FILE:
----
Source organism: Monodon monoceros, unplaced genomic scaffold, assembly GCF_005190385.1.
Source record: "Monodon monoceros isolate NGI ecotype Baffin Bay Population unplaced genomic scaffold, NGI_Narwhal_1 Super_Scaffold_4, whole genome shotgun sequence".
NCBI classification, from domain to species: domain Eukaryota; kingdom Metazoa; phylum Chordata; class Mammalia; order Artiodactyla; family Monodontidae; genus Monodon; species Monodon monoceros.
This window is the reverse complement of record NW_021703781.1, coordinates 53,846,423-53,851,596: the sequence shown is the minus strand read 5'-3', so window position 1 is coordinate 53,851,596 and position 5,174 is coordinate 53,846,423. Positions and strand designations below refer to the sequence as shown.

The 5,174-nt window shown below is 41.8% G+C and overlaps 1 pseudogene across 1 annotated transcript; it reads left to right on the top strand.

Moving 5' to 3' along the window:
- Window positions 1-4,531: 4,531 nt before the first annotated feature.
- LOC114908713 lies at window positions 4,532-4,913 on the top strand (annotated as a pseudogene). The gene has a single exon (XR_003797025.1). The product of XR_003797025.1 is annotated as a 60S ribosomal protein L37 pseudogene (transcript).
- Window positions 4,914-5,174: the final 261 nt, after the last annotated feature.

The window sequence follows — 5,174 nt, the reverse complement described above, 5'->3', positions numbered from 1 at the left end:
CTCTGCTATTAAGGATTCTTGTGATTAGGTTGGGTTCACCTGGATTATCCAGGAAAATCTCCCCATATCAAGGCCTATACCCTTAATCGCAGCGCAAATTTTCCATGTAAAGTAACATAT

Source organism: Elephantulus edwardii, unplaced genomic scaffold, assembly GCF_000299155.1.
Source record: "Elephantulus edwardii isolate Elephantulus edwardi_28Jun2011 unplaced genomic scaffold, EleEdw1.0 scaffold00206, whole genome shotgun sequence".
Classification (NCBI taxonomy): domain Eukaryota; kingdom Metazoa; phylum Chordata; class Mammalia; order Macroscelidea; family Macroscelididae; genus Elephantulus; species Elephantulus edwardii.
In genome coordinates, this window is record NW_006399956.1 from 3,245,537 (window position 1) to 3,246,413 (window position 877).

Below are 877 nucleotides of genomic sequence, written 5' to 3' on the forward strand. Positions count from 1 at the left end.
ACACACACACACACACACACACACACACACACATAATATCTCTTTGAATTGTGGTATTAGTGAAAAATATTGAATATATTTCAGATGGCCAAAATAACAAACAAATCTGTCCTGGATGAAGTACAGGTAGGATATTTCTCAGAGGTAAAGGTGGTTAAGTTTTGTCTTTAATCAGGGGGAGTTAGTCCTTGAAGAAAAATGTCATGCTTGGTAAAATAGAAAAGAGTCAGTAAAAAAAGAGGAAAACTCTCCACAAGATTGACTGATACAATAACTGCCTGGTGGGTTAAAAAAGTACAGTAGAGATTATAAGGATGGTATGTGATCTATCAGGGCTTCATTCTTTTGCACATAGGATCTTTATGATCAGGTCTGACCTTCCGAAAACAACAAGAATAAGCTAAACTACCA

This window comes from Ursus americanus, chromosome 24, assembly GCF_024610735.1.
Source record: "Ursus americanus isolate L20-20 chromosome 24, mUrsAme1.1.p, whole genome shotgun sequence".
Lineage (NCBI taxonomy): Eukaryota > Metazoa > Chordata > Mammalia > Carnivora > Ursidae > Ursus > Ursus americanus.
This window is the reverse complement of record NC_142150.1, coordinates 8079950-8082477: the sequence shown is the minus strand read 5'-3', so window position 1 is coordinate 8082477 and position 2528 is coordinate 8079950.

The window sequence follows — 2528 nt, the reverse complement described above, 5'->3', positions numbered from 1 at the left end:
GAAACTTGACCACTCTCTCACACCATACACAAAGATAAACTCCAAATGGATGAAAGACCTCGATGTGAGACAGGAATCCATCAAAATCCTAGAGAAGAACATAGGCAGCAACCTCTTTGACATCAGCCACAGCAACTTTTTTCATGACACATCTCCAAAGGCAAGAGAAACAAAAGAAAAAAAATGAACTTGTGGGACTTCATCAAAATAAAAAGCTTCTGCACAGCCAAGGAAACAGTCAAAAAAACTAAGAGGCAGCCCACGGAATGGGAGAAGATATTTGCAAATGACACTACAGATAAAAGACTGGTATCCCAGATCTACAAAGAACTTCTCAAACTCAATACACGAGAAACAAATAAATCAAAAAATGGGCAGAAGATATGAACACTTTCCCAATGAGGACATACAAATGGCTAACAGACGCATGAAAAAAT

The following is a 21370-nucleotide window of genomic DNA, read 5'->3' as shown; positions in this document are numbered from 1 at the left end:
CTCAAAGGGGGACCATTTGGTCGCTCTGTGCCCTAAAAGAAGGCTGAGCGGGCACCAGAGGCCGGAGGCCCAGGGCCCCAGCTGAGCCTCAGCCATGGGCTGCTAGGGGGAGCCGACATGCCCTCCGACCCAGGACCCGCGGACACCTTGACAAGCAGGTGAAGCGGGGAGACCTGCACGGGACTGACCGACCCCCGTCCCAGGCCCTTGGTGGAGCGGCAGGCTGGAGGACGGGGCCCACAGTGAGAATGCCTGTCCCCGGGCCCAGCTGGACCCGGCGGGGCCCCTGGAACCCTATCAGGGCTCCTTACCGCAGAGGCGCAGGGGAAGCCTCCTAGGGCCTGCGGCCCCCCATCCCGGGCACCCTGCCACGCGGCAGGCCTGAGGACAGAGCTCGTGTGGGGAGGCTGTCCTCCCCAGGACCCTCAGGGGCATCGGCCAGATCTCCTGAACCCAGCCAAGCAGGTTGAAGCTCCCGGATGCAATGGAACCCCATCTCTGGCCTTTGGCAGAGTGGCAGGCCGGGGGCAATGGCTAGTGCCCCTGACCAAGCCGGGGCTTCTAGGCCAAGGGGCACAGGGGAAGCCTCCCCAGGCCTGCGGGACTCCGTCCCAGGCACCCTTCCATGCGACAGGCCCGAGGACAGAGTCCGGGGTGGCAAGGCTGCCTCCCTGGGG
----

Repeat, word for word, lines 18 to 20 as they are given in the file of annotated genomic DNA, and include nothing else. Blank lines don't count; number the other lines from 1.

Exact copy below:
This window comes from Ursus americanus, chromosome 24, assembly GCF_024610735.1.
Source record: "Ursus americanus isolate L20-20 chromosome 24, mUrsAme1.1.p, whole genome shotgun sequence".
Lineage (NCBI taxonomy): Eukaryota > Metazoa > Chordata > Mammalia > Carnivora > Ursidae > Ursus > Ursus americanus.